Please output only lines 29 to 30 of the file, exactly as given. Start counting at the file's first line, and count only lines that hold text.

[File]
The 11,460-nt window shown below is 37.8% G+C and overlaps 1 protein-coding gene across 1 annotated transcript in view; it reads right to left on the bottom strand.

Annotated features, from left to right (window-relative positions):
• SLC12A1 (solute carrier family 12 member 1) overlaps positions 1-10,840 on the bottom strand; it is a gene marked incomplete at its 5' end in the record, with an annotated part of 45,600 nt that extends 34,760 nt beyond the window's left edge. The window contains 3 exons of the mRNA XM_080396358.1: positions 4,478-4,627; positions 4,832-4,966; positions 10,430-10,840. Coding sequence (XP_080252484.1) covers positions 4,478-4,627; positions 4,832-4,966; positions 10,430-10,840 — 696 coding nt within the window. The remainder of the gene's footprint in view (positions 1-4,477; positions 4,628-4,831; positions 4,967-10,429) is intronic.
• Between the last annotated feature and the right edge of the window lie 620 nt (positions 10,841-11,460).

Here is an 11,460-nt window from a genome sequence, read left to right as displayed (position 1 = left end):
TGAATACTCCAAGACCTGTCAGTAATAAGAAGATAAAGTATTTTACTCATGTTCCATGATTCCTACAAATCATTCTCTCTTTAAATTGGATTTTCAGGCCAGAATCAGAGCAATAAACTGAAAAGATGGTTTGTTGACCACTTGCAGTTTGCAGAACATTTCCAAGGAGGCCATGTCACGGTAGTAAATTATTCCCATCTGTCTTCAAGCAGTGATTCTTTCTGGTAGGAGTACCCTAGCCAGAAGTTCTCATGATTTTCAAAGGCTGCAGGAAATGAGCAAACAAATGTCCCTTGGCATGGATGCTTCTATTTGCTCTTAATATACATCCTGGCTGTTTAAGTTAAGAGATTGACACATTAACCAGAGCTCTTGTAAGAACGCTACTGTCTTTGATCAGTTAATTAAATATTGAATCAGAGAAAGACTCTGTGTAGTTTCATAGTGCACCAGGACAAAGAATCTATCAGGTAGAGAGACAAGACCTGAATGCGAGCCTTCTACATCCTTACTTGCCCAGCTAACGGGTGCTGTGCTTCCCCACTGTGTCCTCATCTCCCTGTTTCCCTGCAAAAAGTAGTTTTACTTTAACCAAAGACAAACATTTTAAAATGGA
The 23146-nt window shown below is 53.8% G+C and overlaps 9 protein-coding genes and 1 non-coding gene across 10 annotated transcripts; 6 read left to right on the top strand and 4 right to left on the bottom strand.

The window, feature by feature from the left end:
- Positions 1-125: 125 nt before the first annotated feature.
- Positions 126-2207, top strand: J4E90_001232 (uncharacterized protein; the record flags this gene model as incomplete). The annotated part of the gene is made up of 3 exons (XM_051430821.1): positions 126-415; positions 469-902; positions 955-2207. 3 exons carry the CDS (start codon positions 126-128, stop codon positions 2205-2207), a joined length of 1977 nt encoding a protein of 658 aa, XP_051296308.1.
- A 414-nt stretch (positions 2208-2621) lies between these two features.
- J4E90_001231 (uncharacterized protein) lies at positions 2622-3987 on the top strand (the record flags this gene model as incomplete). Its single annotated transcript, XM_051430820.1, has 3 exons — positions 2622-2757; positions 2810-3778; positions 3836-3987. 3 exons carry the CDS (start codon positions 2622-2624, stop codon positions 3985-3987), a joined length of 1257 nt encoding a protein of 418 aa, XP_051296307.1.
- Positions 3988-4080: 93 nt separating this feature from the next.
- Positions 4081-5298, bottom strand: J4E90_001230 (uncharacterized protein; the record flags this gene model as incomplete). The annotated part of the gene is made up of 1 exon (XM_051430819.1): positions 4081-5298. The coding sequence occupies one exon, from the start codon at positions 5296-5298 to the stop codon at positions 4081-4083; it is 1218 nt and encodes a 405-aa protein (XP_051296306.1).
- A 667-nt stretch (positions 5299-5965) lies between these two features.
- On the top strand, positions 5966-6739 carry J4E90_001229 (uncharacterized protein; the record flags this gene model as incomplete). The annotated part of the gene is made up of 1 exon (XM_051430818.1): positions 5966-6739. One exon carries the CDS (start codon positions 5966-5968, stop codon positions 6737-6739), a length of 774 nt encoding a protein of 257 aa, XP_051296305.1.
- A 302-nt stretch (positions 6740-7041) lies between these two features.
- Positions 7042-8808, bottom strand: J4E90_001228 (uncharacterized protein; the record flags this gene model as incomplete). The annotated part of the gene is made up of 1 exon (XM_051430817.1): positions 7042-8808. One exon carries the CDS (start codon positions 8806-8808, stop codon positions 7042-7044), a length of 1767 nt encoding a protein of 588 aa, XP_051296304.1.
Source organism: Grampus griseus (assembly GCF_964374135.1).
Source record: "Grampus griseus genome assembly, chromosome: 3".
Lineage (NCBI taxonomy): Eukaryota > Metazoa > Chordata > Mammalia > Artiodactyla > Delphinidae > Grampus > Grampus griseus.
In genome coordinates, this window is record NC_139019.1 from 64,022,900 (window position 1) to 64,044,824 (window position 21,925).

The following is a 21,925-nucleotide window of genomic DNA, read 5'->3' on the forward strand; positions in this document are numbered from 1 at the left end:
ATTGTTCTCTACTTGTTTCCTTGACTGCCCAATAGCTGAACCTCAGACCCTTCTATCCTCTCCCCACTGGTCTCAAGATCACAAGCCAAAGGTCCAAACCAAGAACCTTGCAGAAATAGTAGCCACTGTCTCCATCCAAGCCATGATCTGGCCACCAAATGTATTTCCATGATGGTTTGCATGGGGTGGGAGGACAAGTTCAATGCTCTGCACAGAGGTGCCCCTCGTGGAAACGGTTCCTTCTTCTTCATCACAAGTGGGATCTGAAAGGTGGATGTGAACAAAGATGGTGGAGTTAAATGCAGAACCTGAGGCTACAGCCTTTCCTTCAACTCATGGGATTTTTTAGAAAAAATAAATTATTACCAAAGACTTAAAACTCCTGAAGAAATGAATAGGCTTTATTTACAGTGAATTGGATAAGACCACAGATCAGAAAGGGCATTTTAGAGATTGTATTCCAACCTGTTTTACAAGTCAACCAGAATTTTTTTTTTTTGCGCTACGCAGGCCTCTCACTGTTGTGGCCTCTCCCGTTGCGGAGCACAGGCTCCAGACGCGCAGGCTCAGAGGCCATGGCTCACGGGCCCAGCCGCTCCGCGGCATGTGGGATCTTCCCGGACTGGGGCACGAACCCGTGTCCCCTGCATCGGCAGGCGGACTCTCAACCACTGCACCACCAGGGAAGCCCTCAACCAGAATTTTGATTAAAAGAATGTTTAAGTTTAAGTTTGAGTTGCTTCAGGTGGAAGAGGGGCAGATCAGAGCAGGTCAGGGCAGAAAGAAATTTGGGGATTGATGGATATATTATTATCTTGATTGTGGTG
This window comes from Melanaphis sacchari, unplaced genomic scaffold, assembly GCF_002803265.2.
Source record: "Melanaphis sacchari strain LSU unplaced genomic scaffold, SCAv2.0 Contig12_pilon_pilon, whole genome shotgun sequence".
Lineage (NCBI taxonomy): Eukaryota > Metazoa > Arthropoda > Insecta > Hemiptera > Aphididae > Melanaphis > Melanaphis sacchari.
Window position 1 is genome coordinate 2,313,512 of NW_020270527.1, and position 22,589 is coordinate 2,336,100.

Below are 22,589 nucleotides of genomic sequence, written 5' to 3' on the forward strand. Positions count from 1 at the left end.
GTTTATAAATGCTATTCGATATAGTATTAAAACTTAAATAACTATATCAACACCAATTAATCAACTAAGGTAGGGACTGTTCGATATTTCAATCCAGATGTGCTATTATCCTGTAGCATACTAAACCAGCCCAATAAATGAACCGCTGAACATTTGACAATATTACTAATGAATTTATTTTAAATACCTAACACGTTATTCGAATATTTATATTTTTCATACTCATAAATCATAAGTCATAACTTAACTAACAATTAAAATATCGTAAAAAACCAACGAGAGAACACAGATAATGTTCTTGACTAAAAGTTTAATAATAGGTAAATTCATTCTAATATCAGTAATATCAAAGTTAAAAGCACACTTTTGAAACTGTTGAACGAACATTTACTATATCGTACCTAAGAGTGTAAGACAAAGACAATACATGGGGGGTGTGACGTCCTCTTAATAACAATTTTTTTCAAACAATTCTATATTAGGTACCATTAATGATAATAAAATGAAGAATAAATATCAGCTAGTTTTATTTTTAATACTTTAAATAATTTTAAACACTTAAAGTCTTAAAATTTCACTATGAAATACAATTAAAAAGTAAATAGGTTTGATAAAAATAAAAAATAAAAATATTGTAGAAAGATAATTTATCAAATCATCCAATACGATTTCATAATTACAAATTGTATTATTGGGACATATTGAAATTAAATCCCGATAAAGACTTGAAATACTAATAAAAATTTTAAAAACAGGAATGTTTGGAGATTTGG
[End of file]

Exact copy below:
Below are 22,589 nucleotides of genomic sequence, written 5' to 3' on the forward strand. Positions count from 1 at the left end.
GTTTATAAATGCTATTCGATATAGTATTAAAACTTAAATAACTATATCAACACCAATTAATCAACTAAGGTAGGGACTGTTCGATATTTCAATCCAGATGTGCTATTATCCTGTAGCATACTAAACCAGCCCAATAAATGAACCGCTGAACATTTGACAATATTACTAATGAATTTATTTTAAATACCTAACACGTTATTCGAATATTTATATTTTTCATACTCATAAATCATAAGTCATAACTTAACTAACAATTAAAATATCGTAAAAAACCAACGAGAGAACACAGATAATGTTCTTGACTAAAAGTTTAATAATAGGTAAATTCATTCTAATATCAGTAATATCAAAGTTAAAAGCACACTTTTGAAACTGTTGAACGAACATTTACTATATCGTACCTAAGAGTGTAAGACAAAGACAATACATGGGGGGTGTGACGTCCTCTTAATAACAATTTTTTTCAAACAATTCTATATTAGGTACCATTAATGATAATAAAATGAAGAATAAATATCAGCTAGTTTTATTTTTAATACTTTAAATAATTTTAAACACTTAAAGTCTTAAAATTTCACTATGAAATACAATTAAAAAGTAAATAGGTTTGATAAAAATAAAAAATAAAAATATTGTAGAAAGATAATTTATCAAATCATCCAATACGATTTCATAATTACAAATTGTATTATTGGGACATATTGAAATTAAATCCCGATAAAGACTTGAAATACTAATAAAAATTTTAAAAACAGGAATGTTTGGAGATTTGG